The first section of the book compares regional integration in the North American Free Trade Agreement (NAFTA) with the European Union (EU). The two regional trade blocs differ on both theoretical dimensions: (1) NAFTA has a near complete contract while the EU is based on an incomplete contract; (2) NAFTA has a single dominant economy (the US) and the EU has multiple large economies. In terms of regional economic integration one would thus expect weak regional integration in NAFTA and stronger regional integration in the EU. Since NAFTA is based on a near complete contract, that clearly defines the limits of regional integration, the agreement is institutionally rigid and unlikely to adapt to new developments. NAFTA, according to Alex Warleigh-Lack, is US driven regionalization in which Mexico and Canada adopt US style policies. Unlike the EU, there is no commitment to the common good in NAFTA, that is to say, there is no solidarity program. The EU has a comprehensive strategy for the development of the lesser developed regions in the Union through its European Regional Development Fund, the Cohesion Fund, and the Solidarity Fund. As both John Sutcliffe and Isidro Morales point out, NAFTA includes no institutional structure that aims at the convergence of the standards of living. The purpose of NAFTA is increased trade between the three member states, but, unlike the EU, NAFTA does not coordinate trade between its member states and third parties. This, as Morales points out, undermines the effectiveness of the privileges of NAFTA as it has been superseded by unilateral trade agreements between the US and China, and Brazil. Without buying into the institutions of NAFTA, China, and Brazil stand to gain the same access to the US market as NAFTA members, making membership less beneficial. It is unlikely that NAFTA will develop along EU lines into a North American Community because national political preferences in Washington DC, Ottawa, and Mexico-City differ widely on issues such as immigration and security. The lack of a common destiny or future goal also limits the potential of NAFTA to develop into a more encompassing community. The lack of a solidarity program in NAFTA is, according to Robert Finbow, related to a contrasting style in dealing with the consequences of globalization. The EU’s consensus oriented approach to labor relations focuses on soft law and encourages the application of international standards. In contrast, in the US adversarial system labor groups oppose economic integration for fear that workers will bear the cost of free trade. In Europe labor groups favor economic integration in return for a seat at the table and real influence on government decision making. The focus on soft law and framework agreements cannot be replicated under NAFTA, according to Finbow, due to the lack of a higher authority, the equivalent of the European Commission, to provide the necessary incentives or enforcement.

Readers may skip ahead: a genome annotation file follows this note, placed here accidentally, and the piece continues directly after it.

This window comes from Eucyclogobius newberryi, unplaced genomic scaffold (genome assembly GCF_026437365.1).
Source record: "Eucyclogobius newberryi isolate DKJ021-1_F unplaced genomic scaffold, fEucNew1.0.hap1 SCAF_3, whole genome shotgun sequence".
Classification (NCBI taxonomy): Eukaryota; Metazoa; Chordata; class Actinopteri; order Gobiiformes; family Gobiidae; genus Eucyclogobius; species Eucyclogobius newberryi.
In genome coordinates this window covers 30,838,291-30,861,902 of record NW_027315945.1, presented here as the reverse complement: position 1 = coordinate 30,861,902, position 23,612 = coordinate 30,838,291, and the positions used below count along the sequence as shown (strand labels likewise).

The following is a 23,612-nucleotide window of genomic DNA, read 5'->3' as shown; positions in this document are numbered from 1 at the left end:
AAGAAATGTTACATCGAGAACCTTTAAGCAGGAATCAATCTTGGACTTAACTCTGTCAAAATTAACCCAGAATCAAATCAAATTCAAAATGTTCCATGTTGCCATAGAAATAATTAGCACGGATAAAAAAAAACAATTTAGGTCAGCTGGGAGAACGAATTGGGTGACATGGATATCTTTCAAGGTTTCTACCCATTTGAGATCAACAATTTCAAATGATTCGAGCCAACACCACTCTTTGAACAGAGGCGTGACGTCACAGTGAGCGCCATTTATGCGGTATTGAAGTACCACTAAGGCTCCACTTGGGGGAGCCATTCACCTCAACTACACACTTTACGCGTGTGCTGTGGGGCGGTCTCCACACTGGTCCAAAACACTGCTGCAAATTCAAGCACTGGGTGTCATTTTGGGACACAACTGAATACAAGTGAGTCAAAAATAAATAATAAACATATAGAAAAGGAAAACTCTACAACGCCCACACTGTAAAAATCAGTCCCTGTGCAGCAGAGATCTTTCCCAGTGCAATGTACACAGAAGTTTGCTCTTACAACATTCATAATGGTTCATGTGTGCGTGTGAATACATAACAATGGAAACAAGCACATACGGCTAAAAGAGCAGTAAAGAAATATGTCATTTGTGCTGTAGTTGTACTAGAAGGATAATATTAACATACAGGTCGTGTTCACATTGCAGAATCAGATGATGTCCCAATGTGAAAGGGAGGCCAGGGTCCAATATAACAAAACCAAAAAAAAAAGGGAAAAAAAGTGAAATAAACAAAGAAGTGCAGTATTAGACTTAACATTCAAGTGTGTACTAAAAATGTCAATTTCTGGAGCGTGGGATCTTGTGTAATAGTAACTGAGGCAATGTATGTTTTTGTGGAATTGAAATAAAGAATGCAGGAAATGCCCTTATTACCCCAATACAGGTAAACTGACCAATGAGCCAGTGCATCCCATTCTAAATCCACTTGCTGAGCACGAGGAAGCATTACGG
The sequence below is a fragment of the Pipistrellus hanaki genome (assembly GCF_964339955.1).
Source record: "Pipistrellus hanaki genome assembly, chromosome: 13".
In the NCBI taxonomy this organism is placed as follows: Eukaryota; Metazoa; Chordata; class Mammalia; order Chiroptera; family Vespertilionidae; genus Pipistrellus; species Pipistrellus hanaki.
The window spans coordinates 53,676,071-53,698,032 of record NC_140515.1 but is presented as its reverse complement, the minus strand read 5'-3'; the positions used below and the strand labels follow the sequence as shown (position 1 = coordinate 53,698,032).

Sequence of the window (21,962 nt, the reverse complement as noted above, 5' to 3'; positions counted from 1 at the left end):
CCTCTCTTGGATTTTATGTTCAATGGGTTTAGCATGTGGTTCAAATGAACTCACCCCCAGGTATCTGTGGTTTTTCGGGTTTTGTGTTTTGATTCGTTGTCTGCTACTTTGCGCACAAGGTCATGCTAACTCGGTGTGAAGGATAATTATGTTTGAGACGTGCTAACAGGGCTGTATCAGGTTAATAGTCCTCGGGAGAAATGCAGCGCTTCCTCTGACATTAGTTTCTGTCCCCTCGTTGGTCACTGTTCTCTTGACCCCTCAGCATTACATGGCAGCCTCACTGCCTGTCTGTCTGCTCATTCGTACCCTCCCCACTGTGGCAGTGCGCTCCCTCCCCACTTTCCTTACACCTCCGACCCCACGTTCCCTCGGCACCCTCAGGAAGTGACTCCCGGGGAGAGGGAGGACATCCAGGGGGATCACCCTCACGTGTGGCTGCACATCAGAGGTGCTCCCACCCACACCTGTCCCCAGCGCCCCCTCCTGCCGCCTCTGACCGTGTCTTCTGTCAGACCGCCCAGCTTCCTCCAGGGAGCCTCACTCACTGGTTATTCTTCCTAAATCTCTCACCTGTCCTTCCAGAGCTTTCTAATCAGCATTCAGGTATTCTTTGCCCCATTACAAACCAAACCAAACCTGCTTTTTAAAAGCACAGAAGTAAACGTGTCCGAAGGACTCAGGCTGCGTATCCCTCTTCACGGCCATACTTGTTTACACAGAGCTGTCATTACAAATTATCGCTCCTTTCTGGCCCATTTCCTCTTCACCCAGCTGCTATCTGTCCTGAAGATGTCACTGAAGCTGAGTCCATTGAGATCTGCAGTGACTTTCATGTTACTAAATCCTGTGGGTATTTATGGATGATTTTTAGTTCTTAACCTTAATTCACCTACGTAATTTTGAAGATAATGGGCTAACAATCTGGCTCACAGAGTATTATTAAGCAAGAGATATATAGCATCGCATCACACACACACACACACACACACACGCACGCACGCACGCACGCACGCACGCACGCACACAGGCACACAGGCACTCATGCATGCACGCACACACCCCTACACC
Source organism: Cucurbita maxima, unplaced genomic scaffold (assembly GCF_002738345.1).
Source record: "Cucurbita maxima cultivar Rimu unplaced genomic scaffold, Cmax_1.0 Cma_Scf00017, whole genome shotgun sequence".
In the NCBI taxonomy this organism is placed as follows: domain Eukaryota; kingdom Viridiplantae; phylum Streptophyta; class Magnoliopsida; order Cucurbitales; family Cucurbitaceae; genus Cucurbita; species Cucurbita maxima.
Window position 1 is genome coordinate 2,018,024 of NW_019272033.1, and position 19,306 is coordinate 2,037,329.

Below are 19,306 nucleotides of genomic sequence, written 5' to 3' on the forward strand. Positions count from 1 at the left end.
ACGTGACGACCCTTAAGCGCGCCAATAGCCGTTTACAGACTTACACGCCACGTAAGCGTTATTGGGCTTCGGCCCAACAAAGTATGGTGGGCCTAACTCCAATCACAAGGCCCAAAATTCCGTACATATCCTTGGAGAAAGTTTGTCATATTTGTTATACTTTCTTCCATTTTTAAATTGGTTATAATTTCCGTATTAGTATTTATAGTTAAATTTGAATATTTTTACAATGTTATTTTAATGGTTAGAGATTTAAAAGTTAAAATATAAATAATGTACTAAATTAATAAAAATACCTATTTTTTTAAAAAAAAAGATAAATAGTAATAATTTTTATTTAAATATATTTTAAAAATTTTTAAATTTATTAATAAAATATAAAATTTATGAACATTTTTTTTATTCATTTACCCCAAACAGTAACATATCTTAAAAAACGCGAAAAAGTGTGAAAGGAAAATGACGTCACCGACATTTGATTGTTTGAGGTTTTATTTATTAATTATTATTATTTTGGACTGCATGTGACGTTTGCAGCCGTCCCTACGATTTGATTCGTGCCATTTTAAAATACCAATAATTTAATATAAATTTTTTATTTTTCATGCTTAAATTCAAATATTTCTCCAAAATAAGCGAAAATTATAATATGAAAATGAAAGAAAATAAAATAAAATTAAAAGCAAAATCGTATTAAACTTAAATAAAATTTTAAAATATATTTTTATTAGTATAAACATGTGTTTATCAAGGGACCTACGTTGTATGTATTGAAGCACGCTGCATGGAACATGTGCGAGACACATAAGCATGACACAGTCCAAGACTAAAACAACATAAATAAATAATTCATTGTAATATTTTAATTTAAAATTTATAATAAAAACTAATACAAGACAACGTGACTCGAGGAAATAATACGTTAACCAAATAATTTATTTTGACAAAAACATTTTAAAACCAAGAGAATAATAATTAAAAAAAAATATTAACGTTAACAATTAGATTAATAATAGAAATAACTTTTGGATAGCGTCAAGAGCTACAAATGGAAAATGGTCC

The second section of the book compares economic integration in Mercado Común del Sur (MERCOSUR) and the EU. Edward Moxon-Browne makes the important observation that MERCOSUR has adopted EU style institutions but has not achieved anywhere near a similar level of economic integration. The reason for economic integration within Europe and Latin America are similar, both being a response to global economic pressure and an effort to consolidate democratic development among member states. The reasons for the lack of economic integration in MERCOSUR are: greater power asymmetry than in the EU, no clear paymaster as Brazil has the largest economy but Argentina a higher GDP per capita, and economic interdependence of Latin American states that is much weaker than in the EU. Unlike NAFTA where the US is the regional driver of economic integration, Brazil has not taken the lead in MERCOSUR. And as was the case with NAFTA, unilateral trade deals (with the US and China) are undermining the significance that MERCOSUR can have on regional economic integration. The EU has a strong relationship with MERCOSUR as it is the Latin American trading bloc’s leading donor, prime investor, and second trading partner. There have been periodic summits between EU and MERCOSUR officials that discuss trade and political dialogue at the bi-regional level. Both Moxon-Browne and Joaquin Roy conclude however, that the EU model, all the EU support notwithstanding, has not been successfully transferred to Latin America. Both point out that besides the dominant role of Brazil, Latin American countries have signed many bilateral FTA’s with the US and European countries that weaken the prospects of more integration within MERCOSUR. Roy also points at the tradition of presidentialism and the recent focus on securitization as factors that made it harder for Latin American countries to surrender sovereignty.